Clustering in Universe Seen as Indicator of Galaxy Evolution


Tamas Budavari, Johns Hopkins University, 410-516-0643,
Prof. Andrew Connolly, University of Pittsburgh, 412-624-1345
Gary S. Ruderman, Public Information Officer, The Sloan Digital Sky Survey: 312-320-4794 (cell),

NASHVILLE (May 26, 2003) The discovery of differing ways that galaxies cluster in space has led Sloan Digital Sky Survey researchers to new insights into the evolution of galaxies and matter in the universe.

"The clustering of galaxies is directly related to the distribution of matter in the Universe today," explained principal investigator Tamas Budavari of Johns Hopkins University. "How matter is distributed today reflects conditions when the universe was less than a second old." Mapping the distribution of matter allows scientists to test theories for the origin of the Universe.

Now scientists with the Sloan Digital Sky Survey (SDSS) have devised a method of obtaining not only a census of newly differentiated red and blue galaxies, but have begun to make critical findings related to the two populations. A key finding is that clustering properties do not appear to be continuous from one galaxy type to another as had been assumed.

The discovery enables progress in understanding the connection between galaxy properties, their environments and their evolutionary histories. It could also help to unravel the mystery of the nature of dark matter.

Budavari will present the team's findings May 26, 2003 at the American Astronomical Society meeting in Nashville, Tenn.

Galaxy Densities Differentiated

SDSS investigators seek to understand the clustering of galaxies based on their types. Astronomers have known for years that galaxies of different evolutionary ages have different colors and shapes. Red, elliptical galaxies today are composed of older, less active or inactive stars. Blue, spiral galaxies are still in the star formation stage and are evolutionary younger.

After the Big Bang 14 billion years ago, primordial matter (mostly hydrogen and helium) congealed into galaxies. Pockets of matter (dark matter and the gas that forms the stars we see) within the universe collapsed under the force of gravity. Some of the earliest galaxies to form are what we see today as the red elliptical galaxies.

Over time the matter continues to cluster via gravity so that, in the universe we observe locally, ellipticals tend to reside in very over dense regions (i.e. regions with a lot of galaxies which astronomers refer to as regions that are strongly clustered). Galaxies we see today as blue or spirals formed later than the ellipticals so the regions they occupy have had less time to accumulate matter and are less clustered.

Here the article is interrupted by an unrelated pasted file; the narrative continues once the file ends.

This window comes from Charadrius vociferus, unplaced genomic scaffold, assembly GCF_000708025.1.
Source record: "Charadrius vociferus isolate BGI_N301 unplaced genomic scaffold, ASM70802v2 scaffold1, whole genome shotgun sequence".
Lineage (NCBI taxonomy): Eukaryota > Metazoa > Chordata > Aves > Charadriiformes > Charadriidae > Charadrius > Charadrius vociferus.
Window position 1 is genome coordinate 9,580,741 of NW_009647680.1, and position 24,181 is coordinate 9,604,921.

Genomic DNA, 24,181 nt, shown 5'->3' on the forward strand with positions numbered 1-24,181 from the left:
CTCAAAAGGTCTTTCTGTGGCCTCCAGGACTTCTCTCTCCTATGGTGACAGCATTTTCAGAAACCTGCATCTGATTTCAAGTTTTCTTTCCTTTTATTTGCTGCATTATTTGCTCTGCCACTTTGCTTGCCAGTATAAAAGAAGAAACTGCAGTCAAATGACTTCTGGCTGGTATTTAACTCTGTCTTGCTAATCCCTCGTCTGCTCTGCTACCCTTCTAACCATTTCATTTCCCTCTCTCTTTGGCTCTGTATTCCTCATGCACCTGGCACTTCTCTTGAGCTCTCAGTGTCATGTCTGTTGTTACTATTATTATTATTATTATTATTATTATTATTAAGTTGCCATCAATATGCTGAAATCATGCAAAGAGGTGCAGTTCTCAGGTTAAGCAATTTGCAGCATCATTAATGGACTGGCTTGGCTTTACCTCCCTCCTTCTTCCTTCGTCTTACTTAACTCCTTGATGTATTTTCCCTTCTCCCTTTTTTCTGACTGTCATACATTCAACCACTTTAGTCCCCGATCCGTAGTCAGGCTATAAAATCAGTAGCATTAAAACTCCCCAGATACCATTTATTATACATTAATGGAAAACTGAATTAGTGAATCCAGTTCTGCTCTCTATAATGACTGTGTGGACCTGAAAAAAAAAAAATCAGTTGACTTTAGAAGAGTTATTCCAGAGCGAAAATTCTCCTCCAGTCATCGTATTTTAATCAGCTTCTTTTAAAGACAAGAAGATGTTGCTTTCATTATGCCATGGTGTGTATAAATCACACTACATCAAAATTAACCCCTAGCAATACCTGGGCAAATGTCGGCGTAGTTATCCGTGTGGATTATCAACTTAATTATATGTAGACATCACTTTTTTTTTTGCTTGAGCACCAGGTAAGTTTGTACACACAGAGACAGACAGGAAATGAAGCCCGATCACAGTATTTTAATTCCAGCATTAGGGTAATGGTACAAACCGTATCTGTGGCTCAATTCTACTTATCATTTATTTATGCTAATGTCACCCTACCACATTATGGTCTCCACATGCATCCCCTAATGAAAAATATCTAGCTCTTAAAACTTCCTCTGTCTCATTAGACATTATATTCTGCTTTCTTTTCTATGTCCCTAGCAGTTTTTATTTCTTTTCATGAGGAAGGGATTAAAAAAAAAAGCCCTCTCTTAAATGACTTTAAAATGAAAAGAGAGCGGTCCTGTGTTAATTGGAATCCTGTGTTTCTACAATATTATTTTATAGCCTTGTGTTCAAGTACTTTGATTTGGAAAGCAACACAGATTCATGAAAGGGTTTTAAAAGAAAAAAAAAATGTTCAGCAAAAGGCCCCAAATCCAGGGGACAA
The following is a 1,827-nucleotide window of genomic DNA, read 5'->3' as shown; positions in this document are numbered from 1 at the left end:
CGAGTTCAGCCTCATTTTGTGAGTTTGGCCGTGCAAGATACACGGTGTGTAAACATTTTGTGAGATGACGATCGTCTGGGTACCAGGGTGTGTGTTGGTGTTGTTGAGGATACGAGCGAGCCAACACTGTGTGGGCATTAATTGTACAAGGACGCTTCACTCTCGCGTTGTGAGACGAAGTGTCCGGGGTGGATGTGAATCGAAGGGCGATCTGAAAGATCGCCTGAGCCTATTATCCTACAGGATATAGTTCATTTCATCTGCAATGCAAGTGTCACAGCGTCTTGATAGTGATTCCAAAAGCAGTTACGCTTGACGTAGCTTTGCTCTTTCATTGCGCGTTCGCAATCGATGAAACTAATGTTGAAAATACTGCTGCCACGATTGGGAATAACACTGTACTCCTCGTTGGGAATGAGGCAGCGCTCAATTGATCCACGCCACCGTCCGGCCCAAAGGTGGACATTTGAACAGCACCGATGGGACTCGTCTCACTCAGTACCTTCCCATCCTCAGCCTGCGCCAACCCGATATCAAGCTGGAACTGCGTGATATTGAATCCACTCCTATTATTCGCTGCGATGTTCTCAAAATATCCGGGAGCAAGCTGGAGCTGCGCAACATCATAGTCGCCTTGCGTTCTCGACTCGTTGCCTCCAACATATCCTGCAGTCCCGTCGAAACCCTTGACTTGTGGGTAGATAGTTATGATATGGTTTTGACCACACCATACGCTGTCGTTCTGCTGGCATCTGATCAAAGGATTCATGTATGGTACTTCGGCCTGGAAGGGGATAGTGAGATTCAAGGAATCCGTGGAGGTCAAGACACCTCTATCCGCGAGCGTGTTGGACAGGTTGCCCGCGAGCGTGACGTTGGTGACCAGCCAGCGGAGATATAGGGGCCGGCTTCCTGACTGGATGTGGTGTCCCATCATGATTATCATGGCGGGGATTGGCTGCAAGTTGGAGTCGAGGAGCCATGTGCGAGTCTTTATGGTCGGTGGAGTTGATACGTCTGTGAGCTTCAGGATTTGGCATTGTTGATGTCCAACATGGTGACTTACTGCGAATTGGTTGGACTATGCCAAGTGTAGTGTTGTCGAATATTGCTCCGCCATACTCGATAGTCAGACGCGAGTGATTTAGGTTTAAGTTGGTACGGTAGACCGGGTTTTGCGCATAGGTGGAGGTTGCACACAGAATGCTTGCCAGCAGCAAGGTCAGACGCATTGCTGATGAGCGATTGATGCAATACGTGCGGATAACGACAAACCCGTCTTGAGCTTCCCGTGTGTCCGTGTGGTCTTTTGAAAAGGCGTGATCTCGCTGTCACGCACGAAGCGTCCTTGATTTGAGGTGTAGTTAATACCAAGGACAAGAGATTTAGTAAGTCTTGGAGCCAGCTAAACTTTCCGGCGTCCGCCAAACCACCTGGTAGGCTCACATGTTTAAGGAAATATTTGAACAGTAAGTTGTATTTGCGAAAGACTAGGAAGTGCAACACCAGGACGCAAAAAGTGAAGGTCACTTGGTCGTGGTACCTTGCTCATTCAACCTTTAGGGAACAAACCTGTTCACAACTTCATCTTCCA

Another part of the findings is that while all galaxies were from smaller components, elliptical galaxies have a longer merging history than spiral galaxies.

The SDSS findings show that the two galaxy types clump in different ways. "As you go from red to blue you find they cluster differently," explained Andrew Connolly of the University of Pittsburgh. "This is surprising because I would have expected there to be a whole range of clustering signatures not just two."

The SDSS team went beyond traditional use of spectroscopy to determine the three-dimensional clustering of galaxies, as spectroscopy can only be used for the brightest of objects, perhaps one percent of all the catalogued objects in a patch of surveyed sky.

Instead, the SDSS study carefully evaluated the colors of galaxies to determine their distances to create a three-dimensional map. In this way, SDSS scientists were able to create a uniform sample of millions of galaxies, each with quantified physical parameters such as their type and brightness. The result is an evaluation based on clustering properties of these distinct kinds of galaxies in different environments; what SDSS investigators considered a true apples-to-apples comparison.

Budavari and Connolly have found that red galaxies tend to cluster more tightly and inferred that dark matter surrounding galaxies bunches similarly. Other SDSS lead investigators were Alex Szalay also of Johns Hopkins, Istvan Szapudi of the University of Hawaii, Istvan Csabai of Eotvos University, Budapest, Hungary and Ryan Scranton, also of the University of Pittsburgh.

Dark matter, a non-luminous or invisible matter that makes up as much as 27 percent of the mass of the universe, is known by its gravitational effects on visible celestial objects like galaxies.